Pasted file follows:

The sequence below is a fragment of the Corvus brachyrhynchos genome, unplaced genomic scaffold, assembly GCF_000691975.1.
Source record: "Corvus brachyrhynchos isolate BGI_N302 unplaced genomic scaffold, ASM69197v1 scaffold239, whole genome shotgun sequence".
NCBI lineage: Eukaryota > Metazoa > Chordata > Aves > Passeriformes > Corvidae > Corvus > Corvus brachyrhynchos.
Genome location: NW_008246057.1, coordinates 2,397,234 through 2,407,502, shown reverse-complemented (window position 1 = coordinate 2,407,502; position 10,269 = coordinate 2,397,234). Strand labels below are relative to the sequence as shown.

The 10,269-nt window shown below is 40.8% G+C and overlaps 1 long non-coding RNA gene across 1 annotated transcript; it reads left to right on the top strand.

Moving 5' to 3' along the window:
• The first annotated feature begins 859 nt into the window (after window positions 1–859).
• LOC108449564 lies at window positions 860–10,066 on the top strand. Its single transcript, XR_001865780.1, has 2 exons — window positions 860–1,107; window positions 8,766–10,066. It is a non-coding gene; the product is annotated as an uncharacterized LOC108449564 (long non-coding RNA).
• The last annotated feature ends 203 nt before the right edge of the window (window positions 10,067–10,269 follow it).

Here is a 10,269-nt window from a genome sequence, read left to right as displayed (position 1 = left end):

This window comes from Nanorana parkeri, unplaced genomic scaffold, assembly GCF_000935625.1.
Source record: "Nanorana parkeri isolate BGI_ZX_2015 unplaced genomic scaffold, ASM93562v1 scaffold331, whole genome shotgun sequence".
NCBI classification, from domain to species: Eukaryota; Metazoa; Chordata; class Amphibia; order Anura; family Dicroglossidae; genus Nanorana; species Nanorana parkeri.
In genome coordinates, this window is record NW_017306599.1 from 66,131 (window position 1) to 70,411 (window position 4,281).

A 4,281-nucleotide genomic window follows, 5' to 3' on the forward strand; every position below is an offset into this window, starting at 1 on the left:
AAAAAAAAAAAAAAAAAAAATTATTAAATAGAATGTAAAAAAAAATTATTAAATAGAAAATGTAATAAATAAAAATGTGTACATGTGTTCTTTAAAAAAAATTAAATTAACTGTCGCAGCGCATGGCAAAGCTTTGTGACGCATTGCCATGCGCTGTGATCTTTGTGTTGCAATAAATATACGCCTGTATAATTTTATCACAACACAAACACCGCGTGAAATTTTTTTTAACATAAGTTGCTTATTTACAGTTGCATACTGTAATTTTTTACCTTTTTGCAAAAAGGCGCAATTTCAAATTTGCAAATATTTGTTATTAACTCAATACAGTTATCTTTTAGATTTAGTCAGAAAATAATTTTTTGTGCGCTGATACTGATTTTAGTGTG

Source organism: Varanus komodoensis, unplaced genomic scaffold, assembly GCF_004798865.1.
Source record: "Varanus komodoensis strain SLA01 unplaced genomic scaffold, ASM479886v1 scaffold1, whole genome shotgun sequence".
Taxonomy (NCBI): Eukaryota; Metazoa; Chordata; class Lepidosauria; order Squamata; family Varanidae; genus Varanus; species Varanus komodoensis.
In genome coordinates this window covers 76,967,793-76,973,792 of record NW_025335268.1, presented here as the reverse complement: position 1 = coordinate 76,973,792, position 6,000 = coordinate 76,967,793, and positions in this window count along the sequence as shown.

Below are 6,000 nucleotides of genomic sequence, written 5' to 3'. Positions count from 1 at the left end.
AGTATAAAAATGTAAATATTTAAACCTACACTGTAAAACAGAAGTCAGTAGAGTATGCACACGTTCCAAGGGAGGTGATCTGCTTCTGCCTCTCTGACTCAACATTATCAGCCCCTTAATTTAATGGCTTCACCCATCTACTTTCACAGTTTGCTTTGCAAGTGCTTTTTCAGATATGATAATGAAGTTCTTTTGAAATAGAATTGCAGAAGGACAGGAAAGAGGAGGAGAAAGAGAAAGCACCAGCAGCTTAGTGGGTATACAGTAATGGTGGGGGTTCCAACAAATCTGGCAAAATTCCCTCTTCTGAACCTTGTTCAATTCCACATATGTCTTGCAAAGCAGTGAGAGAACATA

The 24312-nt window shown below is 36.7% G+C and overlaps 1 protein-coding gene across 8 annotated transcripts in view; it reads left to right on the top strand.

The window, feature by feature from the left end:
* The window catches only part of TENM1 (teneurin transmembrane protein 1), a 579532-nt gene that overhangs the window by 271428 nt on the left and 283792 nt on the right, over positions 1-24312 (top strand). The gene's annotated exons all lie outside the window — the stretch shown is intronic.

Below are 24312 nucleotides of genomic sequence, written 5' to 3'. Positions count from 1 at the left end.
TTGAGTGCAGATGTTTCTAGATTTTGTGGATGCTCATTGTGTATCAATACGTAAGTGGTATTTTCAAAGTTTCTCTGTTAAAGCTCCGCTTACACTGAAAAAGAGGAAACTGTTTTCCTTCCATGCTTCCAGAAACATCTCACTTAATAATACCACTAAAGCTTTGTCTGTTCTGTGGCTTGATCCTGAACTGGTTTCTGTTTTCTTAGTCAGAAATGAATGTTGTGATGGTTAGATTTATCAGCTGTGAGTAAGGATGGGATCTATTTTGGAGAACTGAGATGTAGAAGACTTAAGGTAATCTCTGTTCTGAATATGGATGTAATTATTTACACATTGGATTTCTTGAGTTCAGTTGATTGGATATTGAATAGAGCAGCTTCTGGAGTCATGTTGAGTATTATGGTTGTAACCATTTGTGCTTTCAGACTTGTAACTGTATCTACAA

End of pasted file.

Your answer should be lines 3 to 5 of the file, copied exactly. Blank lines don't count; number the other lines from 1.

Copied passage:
NCBI lineage: Eukaryota > Metazoa > Chordata > Aves > Passeriformes > Corvidae > Corvus > Corvus brachyrhynchos.
Genome location: NW_008246057.1, coordinates 2,397,234 through 2,407,502, shown reverse-complemented (window position 1 = coordinate 2,407,502; position 10,269 = coordinate 2,397,234). Strand labels below are relative to the sequence as shown.

The 10,269-nt window shown below is 40.8% G+C and overlaps 1 long non-coding RNA gene across 1 annotated transcript; it reads left to right on the top strand.